On the March 2 edition of Fox News' Hannity & Colmes, Republican pollster Frank Luntz said of Sen. Hillary Rodham Clinton's (D-NY) treatment of community activist Saul Alinsky in her senior thesis at Wellesley College: "In the language she uses she holds him up almost like an icon. ... I don't know how to say this, but that's like holding up some of the people from Germany in the 1930s and '40s."
Alinsky was a community organizer born in 1909 to Russian-Jewish immigrants. He earned an archaeology degree from the University of Chicago in 1930 and became known for founding the Industrial Areas Foundation as well as co-founding the Back-of-the-Yards Neighborhood Council. Back-of the-Yards was a poor community near the stockyards on Chicago's southwest side that became prominent after the 1906 release of Upton Sinclair's novel The Jungle.
A March 3 MSNBC.com article reported that Clinton's 1969 senior thesis "examin[ed] the tactics" employed by Alinsky. But as co-host Alan Colmes noted in response to Luntz's claim that Clinton treated Alinsky "almost like an icon," her thesis is, in fact, "critical of Alinsky in many instances." Indeed, according to the MSNBC.com article, while Clinton noted his "compelling personality" and "exceptional charm," she concluded that his belief that "the 'ventilation' of hostilities is healthy in certain situations is valid, but across-the-board 'social catharsis' cannot be prescribed."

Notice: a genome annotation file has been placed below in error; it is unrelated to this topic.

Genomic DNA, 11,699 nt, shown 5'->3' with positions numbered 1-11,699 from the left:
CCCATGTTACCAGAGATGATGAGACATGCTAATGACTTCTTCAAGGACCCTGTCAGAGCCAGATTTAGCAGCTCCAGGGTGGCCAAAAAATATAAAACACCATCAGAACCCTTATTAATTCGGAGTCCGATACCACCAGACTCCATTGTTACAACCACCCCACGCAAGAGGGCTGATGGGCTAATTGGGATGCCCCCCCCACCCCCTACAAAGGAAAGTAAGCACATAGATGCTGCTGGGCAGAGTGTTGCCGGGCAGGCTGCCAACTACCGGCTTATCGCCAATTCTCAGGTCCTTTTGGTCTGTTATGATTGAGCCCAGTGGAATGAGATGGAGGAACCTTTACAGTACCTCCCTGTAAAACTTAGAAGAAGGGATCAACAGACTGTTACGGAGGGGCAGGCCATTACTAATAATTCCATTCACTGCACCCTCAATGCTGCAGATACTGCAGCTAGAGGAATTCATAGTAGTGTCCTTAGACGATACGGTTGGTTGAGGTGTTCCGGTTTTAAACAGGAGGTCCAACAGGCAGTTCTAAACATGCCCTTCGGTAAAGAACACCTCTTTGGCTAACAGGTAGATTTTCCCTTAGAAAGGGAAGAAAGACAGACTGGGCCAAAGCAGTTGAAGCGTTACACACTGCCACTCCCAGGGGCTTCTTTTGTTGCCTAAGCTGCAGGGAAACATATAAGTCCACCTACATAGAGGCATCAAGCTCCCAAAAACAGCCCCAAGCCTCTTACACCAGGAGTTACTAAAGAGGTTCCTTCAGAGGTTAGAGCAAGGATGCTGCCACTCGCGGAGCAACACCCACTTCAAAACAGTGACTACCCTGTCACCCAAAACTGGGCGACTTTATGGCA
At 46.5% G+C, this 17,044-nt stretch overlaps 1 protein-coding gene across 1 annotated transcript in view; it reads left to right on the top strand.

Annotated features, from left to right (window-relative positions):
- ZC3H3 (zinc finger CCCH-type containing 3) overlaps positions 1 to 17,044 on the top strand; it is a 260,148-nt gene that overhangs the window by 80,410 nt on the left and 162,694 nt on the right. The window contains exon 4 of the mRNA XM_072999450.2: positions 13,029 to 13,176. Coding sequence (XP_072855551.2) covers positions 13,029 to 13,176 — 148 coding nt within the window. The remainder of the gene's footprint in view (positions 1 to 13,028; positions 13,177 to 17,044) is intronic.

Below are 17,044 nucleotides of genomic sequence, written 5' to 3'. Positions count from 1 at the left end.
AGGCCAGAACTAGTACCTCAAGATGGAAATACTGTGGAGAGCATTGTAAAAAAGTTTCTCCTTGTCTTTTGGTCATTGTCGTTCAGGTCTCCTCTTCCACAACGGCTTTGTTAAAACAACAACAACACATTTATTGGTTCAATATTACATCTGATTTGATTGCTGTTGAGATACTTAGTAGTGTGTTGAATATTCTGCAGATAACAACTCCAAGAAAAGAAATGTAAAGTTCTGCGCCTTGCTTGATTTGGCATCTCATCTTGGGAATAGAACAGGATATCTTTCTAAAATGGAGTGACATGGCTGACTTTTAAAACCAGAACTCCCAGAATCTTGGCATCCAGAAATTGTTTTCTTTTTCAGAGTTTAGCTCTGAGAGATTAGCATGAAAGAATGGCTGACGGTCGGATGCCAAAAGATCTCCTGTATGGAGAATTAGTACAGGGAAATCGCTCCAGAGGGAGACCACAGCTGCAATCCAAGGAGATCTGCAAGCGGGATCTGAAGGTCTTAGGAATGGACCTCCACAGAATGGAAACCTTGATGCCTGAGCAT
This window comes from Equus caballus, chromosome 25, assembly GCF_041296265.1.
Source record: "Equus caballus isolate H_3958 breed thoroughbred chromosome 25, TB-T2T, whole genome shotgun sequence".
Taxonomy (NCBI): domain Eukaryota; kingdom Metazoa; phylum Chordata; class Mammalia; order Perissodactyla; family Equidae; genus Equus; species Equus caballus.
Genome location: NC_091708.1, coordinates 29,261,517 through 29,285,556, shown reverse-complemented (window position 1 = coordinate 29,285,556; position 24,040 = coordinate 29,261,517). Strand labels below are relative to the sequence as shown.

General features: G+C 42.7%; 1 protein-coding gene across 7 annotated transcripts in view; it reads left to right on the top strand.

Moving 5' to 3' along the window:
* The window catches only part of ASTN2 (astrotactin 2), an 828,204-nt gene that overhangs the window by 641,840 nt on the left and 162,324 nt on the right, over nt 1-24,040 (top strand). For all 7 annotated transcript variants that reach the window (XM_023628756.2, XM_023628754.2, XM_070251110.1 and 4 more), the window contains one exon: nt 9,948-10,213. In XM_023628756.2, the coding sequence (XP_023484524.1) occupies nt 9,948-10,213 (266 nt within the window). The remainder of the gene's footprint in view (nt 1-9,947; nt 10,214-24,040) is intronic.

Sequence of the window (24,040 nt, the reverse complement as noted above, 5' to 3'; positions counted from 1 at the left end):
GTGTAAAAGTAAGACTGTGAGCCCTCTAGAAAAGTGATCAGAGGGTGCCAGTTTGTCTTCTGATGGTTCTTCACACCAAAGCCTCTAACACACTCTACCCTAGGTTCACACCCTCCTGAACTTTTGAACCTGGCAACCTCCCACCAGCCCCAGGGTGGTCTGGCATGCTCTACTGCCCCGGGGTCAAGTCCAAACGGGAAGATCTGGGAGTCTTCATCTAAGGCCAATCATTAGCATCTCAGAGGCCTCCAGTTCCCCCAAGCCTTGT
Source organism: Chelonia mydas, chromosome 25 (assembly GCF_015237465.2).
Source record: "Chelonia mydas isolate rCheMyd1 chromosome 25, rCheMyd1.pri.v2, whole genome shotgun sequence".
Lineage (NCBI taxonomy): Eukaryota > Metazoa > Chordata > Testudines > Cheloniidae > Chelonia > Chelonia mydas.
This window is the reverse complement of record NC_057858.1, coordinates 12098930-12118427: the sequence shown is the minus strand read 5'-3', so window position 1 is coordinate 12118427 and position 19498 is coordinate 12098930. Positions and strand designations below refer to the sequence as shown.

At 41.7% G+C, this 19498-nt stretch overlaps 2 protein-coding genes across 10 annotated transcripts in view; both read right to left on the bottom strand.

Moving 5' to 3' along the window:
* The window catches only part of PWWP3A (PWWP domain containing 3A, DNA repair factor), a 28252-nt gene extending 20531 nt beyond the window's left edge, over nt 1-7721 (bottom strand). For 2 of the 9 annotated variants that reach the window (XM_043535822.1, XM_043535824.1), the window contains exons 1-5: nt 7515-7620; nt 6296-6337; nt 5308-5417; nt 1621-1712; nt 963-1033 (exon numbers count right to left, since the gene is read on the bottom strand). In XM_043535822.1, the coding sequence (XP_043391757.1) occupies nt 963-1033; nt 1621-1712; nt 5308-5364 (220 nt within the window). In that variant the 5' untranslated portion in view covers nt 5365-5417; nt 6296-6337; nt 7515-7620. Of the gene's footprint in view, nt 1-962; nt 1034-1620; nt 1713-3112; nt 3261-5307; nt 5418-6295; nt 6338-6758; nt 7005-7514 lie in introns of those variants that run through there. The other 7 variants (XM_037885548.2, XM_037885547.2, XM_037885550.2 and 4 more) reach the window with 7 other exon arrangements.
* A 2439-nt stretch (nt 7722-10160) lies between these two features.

From the March 2 edition of Fox News' Hannity & Colmes:
COLMES: And if you actually look at this, she's critical of Alinsky in many instances. She talks about the kind of empowerment that conservatives talk about and lack of government involvement in even things like the poverty program.
LUNTZ: And yet she holds him up. In the language she uses, she holds him up almost like an icon. And if you are --
COLMES: Because of his organizing skill, though, not because of every -- pieces of his policy.
LUNTZ: That's like -- I want to be care -- I don't know how to say this, but that's like holding up some of the people from Germany in the 1930s and '40s.
COLMES: Oh, come on.
LUNTZ: That's what I'm trying --
COLMES: Was he a Nazi? Was he a totalitarian?
LUNTZ: That's why I did not use the word. But you've got to acknowledge that she is praising this individual who used the most aggressive, the most dictatorial --
COLMES: She didn't agree with all of those things. She praised his skills as an organizer, didn't praise every one of his tactics.